WASHINGTON — Boston Celtics legend Bob Cousy received the Presidential Medal of Freedom, the country’s highest civilian award, at the White House Thursday afternoon and declared the honor “allowed me to complete my life circle.”
“I can stop chasing the bouncing ball,” he said during the Oval Office ceremony.
President Trump recognized Cousy for his skills as a Hall of Fame point guard and integral member of six Celtics championship teams but also for his support off the court of his black teammates through the fraught period of racial integration of the National Basketball Association in the 1950s and ’60s. Cousy is known for his friendship with teammate Chuck Cooper, the first black player drafted by the Celtics.
“He is a great champion and we love champions,” Trump said in presenting Cousy with the medal.
In a speech laced with self-deprecating humor, Cousy said the medal elevated him to a level of acceptance in society that he never dreamed of.
Cousy also thanked Trump, calling him the “most extraordinary president in my lifetime.”
“Mr. President,” Cousy told him, “I know you’re on your way to making America great again. In my world it’s been great for 91 years.”
Cousy credited his Jesuit mentors at College of Holy Cross with instilling in him a moral code. They taught students to maximize their God-given skills then use those skills to help others, he said.
“To the best of my ability I tried to do that,” he said. “And I like to think that the good Lord has rewarded my feeble attempts.”
Cousy was joined by his two daughters and two grandchildren. He became emotional when he mentioned Missie Ritterbusch, his wife whom he joked “put up with me for 63 years.” She passed away in 2013.
Cousy toured the White House in a wheelchair but stood to receive the medal and deliver his speech.
In his remarks, Trump told a well-known story about how Cousy left Raleigh, N.C., on a midnight train after Cooper, his roommate, was refused a hotel room because he was black.
“Throughout his long career Bob was a voice against prejudice, racism, and bigotry,” he said.
Trump’s critics have charged him with stoking racial tension as president, including sharply criticizing former NFL quarterback Colin Kaepernick and other players who have knelt during the national anthem to protest treatment of black Americans.
West Virginia Senator Joe Manchin advocated for Cousy to get the award after they met through a mutual friend, the Democratic senator said Thursday before the ceremony.
“I remember Bob Cousy growing up. My goodness, he’s my idol,” said Manchin, who attended the ceremony.
Manchin said he mentioned the idea to Trump when he was having lunch with the president in the White House in December, after noticing he had given the award to several other athletes. Immediately, he said, the president called Cousy and told him he would be receiving it. Representative Jim McGovern of Worcester had pushed for Cousy to receive the award during the Obama administration.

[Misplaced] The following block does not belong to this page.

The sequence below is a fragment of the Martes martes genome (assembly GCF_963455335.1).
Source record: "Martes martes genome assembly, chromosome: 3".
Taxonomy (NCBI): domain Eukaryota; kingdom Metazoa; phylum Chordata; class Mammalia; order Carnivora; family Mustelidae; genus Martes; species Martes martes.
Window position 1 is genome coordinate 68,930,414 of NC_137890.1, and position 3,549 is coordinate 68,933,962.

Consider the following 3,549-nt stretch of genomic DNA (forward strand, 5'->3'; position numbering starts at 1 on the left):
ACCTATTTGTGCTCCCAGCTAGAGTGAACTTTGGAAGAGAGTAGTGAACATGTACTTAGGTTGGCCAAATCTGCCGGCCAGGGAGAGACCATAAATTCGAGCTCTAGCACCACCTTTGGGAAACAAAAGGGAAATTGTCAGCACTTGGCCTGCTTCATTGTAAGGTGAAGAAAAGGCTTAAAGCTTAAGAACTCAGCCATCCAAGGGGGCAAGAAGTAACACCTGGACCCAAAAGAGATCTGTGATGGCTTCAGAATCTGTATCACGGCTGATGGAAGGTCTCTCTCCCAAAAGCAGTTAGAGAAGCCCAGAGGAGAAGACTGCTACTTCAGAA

The Medal of Freedom comes after Cousy’s exploits in college and the pros led to the nickname “Houdini of the Hardwood” and his enshrinement in the Naismith Memorial Basketball Hall of Fame in Springfield. He was the MVP in the NBA in 1957 and a 13-time All-Star. He had his No. 14 uniform retired by the Celtics in 1963.
Cousy got his start as an All-American player at Holy Cross in Worcester, the city where he still lives.
Cousy is the third Boston sports icon to receive the Medal of Freedom, joining Celtics center Bill Russell, who received it from President Obama in 2011, and Red Sox legend Ted Williams, who was honored by President George H.W. Bush in 1991. Cousy is only the fourth NBA player to receive it, joining Russell, Michael Jordan, and Kareem Abdul-Jabbar.
The Presidential Medal of Freedom was established in 1963 by President Kennedy. About three dozen sports figures have won the award, including Muhammad Ali, Billie Jean King, Tiger Woods, Jackie Robinson, and Babe Ruth.
Cousy is also known for his work to help found the National Basketball Players Association, the league’s first union, which advocated for higher wages and benefits.
Although known for his support of black teammates, later in life Cousy has said he regretted that he did not do more, especially in support of Russell, who faced overt racism in Boston.
At the age of 90, Cousy read the Ta-Nehisi Coates book “Between the World and Me,” which is a letter from the author to his son about how to survive and cope with being African-American in the United States.
Cousy told the Globe last year that after reading the book, he penned a letter to Russell, expressing regret that he did not do more at the time to be supportive of his teammate amid the racial backlash Russell experienced after joining the Celtics in 1956.